LONDON: Oil prices climbed back above $100 on Wednesday as OPEC ministers began a vital meeting at which they were widely expected to hold current output levels despite calls from the West for a hike, traders said.
New York s main contract, light sweet crude for delivery in April, was up $1 to $100.52 per barrel.
Brent North Sea crude for April delivery rose 75 cents to $98.27. Ministers of the Organization of Petroleum Exporting Countries met shortly after 10:00 am in Vienna, as Saudi Arabia, the cartel s most influential member, said there was no need to hike production.
The likelihood is that the group will rollover production, said analysts at oil consultancy John Hall Associates.
Members though are wary of a second quarter glut which may well weigh on prices … Accordingly, hawks within the group would prefer to see a cut to head off falling demand after winter, they wrote.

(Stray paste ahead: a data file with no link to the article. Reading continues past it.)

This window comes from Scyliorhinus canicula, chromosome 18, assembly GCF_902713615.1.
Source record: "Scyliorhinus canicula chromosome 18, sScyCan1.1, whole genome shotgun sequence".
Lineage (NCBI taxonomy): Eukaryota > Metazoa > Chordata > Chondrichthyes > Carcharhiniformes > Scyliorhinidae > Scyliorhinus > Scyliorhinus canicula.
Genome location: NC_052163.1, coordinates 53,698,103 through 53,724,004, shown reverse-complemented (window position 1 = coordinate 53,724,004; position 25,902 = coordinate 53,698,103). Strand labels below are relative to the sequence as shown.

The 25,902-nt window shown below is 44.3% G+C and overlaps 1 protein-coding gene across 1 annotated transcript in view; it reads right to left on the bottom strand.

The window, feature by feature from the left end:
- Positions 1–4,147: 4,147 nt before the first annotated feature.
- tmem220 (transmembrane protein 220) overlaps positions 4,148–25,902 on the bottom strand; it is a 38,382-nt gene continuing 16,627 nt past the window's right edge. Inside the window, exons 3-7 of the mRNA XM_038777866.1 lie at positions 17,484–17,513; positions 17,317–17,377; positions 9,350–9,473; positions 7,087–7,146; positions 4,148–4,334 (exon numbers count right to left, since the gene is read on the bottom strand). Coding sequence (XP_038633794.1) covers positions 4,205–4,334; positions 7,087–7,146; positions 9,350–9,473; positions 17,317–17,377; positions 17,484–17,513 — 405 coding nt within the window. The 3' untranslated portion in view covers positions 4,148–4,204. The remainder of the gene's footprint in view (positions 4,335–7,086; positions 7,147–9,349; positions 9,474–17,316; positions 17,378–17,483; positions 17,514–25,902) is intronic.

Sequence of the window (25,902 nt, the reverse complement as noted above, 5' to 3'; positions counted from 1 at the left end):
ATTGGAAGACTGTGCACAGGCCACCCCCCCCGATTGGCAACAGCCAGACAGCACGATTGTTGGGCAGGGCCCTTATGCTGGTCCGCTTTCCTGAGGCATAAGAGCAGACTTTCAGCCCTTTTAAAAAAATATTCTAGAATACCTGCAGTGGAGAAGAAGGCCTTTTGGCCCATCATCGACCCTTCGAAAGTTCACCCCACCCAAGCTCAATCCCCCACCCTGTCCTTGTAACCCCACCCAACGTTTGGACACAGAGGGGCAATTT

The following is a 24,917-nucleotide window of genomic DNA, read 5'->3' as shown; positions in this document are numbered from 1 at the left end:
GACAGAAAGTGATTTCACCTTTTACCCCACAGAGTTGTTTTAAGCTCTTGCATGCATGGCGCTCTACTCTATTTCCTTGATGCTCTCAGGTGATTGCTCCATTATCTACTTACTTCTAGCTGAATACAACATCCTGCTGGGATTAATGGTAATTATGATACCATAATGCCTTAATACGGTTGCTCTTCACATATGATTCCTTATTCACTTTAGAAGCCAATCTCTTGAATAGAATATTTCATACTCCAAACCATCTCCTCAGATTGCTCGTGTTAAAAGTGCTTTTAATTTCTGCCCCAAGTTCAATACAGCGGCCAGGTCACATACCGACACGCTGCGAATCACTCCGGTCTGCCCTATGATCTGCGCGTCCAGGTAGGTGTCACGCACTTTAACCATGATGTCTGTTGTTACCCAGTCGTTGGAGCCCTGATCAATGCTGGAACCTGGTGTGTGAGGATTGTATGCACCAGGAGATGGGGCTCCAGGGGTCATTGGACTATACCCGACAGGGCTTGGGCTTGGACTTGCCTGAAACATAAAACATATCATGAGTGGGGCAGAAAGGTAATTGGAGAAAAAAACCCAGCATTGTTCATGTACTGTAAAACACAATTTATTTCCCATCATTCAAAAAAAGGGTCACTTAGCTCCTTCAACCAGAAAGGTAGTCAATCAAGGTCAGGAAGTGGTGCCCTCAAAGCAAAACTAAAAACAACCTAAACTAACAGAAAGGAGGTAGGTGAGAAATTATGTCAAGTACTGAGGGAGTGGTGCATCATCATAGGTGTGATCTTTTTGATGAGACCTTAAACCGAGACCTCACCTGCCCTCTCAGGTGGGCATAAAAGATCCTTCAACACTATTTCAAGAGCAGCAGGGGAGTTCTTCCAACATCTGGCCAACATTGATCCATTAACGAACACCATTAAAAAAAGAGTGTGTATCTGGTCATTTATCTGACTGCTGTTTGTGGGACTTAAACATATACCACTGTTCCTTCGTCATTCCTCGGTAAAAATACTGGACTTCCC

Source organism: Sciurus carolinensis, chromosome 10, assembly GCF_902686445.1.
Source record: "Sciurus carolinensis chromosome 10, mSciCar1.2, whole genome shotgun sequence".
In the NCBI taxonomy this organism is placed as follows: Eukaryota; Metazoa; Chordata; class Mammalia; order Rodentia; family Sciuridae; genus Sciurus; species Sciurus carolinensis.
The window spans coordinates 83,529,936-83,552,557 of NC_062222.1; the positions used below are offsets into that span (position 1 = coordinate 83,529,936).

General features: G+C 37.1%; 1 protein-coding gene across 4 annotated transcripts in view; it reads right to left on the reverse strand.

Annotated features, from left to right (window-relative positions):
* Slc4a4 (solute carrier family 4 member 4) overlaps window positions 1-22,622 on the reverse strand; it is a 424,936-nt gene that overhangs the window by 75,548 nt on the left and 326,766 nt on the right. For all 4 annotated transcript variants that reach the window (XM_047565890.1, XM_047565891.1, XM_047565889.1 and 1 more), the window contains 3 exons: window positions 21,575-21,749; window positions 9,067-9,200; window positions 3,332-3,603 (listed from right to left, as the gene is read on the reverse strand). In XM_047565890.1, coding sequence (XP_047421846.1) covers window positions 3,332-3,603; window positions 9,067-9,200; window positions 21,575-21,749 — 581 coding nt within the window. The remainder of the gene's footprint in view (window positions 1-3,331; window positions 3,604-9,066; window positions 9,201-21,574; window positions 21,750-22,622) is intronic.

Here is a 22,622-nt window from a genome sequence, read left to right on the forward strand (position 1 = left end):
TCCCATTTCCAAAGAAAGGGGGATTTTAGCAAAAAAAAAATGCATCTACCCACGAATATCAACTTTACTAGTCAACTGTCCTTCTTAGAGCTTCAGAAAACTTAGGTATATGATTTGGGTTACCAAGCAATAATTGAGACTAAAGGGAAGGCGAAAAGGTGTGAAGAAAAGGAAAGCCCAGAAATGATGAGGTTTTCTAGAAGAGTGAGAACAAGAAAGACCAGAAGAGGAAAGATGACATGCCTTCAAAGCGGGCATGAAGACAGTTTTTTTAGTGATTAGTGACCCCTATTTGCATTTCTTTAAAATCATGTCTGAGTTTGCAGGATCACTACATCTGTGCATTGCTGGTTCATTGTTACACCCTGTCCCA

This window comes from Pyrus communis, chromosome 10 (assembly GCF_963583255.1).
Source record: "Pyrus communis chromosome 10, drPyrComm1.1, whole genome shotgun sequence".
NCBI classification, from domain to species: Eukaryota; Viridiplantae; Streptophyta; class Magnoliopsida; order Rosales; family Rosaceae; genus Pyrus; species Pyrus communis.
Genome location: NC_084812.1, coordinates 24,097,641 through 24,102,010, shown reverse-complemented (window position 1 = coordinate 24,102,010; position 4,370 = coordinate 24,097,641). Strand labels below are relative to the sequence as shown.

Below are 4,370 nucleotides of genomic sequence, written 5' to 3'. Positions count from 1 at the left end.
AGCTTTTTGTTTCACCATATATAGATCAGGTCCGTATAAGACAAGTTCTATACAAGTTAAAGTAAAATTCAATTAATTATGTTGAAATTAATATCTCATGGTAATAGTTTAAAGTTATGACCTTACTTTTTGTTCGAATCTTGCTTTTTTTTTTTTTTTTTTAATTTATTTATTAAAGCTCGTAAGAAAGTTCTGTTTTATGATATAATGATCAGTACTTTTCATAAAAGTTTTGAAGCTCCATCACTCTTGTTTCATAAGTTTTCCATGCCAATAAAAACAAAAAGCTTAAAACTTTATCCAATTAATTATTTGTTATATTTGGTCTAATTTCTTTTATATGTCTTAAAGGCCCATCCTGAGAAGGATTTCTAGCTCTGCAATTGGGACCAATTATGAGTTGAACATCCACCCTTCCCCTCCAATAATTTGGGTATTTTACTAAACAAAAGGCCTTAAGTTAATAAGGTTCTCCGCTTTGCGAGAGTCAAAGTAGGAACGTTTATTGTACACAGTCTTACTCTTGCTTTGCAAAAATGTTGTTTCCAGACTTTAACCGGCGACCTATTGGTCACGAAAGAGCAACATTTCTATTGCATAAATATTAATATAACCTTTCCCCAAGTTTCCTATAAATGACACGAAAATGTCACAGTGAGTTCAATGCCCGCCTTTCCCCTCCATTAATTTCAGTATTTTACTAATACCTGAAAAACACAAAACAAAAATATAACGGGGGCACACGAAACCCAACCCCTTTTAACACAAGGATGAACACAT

A rollover would see OPEC hold daily output at the current level of 29.67 million barrels.
Demand for heating fuel traditionally falls during the second quarter as warmer temperatures come to Europe and the United States after the winter.
The cartel would normally want to trim (output) but the high price basically precludes such a proactive move, said Citigroup analyst Tim Evans.
We think prices have to fall first … before OPEC will risk reducing output. On Monday, New York crude had struck a record high $103.95 on the back of the plunging US currency, traders said.
The euro hit a record high against the dollar that day, a trend that encourages crude demand as dollar-denominated oil becomes cheaper for buyers with stronger currencies. -AFP